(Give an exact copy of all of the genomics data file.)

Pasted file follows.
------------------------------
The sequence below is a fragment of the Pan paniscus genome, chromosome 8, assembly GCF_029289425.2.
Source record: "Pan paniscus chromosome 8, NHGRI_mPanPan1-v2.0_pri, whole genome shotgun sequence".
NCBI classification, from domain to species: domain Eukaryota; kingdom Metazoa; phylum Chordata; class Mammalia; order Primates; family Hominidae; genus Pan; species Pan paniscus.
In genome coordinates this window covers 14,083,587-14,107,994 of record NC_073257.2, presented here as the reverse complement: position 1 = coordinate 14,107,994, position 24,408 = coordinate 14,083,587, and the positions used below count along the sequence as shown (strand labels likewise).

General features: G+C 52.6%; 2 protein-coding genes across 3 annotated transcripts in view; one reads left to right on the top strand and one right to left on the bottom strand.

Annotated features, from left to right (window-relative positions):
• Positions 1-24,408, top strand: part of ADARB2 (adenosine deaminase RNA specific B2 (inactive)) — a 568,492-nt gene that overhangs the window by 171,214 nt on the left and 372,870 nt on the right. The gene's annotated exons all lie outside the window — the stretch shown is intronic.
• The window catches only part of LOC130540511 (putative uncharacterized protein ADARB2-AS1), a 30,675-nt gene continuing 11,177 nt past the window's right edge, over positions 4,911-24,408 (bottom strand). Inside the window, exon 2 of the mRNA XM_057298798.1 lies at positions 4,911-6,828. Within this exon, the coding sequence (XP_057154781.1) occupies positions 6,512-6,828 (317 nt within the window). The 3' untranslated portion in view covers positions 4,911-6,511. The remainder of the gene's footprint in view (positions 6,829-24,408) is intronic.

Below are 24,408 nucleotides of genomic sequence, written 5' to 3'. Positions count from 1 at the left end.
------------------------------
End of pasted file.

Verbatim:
The sequence below is a fragment of the Pan paniscus genome, chromosome 8, assembly GCF_029289425.2.
Source record: "Pan paniscus chromosome 8, NHGRI_mPanPan1-v2.0_pri, whole genome shotgun sequence".
NCBI classification, from domain to species: domain Eukaryota; kingdom Metazoa; phylum Chordata; class Mammalia; order Primates; family Hominidae; genus Pan; species Pan paniscus.
In genome coordinates this window covers 14,083,587-14,107,994 of record NC_073257.2, presented here as the reverse complement: position 1 = coordinate 14,107,994, position 24,408 = coordinate 14,083,587, and the positions used below count along the sequence as shown (strand labels likewise).

General features: G+C 52.6%; 2 protein-coding genes across 3 annotated transcripts in view; one reads left to right on the top strand and one right to left on the bottom strand.

Annotated features, from left to right (window-relative positions):
• Positions 1-24,408, top strand: part of ADARB2 (adenosine deaminase RNA specific B2 (inactive)) — a 568,492-nt gene that overhangs the window by 171,214 nt on the left and 372,870 nt on the right. The gene's annotated exons all lie outside the window — the stretch shown is intronic.
• The window catches only part of LOC130540511 (putative uncharacterized protein ADARB2-AS1), a 30,675-nt gene continuing 11,177 nt past the window's right edge, over positions 4,911-24,408 (bottom strand). Inside the window, exon 2 of the mRNA XM_057298798.1 lies at positions 4,911-6,828. Within this exon, the coding sequence (XP_057154781.1) occupies positions 6,512-6,828 (317 nt within the window). The 3' untranslated portion in view covers positions 4,911-6,511. The remainder of the gene's footprint in view (positions 6,829-24,408) is intronic.

Below are 24,408 nucleotides of genomic sequence, written 5' to 3'. Positions count from 1 at the left end.